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How Tax-Free Savings Could Fund Your Child’s Education

Sending your child to university is pricey which is why parents need to start saving as early as possible for their child’s future.

Investec Specialist Bank and Asset Management

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Five South African universities have been included in the Times Higher Education BRICS & Emerging Economies Rankings 2015 – a list of the top 100 universities in countries classified as emerging economies.

The ranking reportedly looks at all core missions of a world-class university, using carefully calibrated performance indicators.

The University of Cape Town (UCT) ranked 4th in the list, with the Universities of the Witwatersrand and Stellenbosch at number 14 and 17 respectively.

Much further down in the assessment, the University of KwaZulu-Natal came in at 47 and the University of Pretoria ranked 77th. Accolades such as this bolster an institution’s reputation, but in terms of student registration, the biggest barrier to entry for many prospective students, is the cost.

Related: Three Funds You Can Tap into Right Now

The exorbitant cost of attending university in South Africa means that for many parents planning the options for their child’s tertiary education, this route is simply not a financially viable one.

Many universities have levied annual fee increases well above inflation year-on-year – a point noted by Higher Education and Training Minister Blade Nzimande earlier in the year. Declining government funding has been blamed for this, but the end result is a university degree that’s simply too expensive for household budget’s already under pressure.

No time like the present

If parents start saving early enough for their child’s tertiary education, enrolment at a South African university suddenly becomes a possibility.

According to René Grobler, Head of Investec Cash Investments, the sooner parents begin contributing to an investment plan, the sooner their money can begin working for them and thanks to National Treasury’s new tax-free savings initiative launched on 1 March, that time is now.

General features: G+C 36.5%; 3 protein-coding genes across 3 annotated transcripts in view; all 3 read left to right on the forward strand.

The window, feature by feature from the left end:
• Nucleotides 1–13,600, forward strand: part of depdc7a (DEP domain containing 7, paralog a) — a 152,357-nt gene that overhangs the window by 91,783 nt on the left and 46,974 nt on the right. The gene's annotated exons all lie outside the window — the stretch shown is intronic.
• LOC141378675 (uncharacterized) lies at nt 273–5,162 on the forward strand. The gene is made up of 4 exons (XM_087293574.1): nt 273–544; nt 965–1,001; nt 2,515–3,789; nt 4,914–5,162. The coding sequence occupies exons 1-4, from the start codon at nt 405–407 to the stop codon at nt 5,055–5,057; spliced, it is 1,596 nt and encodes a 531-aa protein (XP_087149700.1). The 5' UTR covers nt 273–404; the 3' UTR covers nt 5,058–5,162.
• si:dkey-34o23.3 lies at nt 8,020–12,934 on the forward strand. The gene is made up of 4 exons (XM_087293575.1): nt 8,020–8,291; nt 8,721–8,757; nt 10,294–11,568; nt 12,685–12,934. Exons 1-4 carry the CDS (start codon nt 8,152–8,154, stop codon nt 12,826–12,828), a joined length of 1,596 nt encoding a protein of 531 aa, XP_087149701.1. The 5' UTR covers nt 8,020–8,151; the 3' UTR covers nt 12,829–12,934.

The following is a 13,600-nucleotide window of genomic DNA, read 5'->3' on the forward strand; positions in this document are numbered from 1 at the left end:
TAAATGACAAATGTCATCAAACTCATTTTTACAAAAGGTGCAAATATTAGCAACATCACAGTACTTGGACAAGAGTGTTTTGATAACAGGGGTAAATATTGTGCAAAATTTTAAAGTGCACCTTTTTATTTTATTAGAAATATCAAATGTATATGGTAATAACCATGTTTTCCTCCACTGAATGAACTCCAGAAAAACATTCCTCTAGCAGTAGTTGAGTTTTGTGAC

“Treasury’s confirmation that parents can open a tax-free savings account for each of their children provides the optimal mechanism to begin saving literally from as soon as your child has an ID number,” says Grobler.

Introduced in a bid to turn the tide on non-savings, the tax-free savings initiative aims to stimulate saving over and above retirement-based savings. This provides an excellent opportunity for parents to take advantage of this compelling opportunity to save for their child’s education.

Make education your goal-based saving

As an example, if a parent started contributing R30 000 per year into a tax-free savings account with a 7% fixed interest rate, before their child turns 17, they would have met the current lifetime contribution limit of R500 000.

If they left this in the tax-free savings account until their child turns 18, thanks to compound interest (at a constant rate of 7% per annum) their accumulated savings would have grown to R1,04 Million. A valuable investment in anyone’s language.

Minister Blade Nzimande agreed to a meeting with vice-chancellors to discuss various issues, including what is responsible for driving high costs at universities. But currently, typical first year tuition fees for a student studying a straight BCom at UCT range from R50 000 to R62 500.

According to Grobler, parents using a tax-free savings account to save for their child’s future should regard the investment as a long-term one.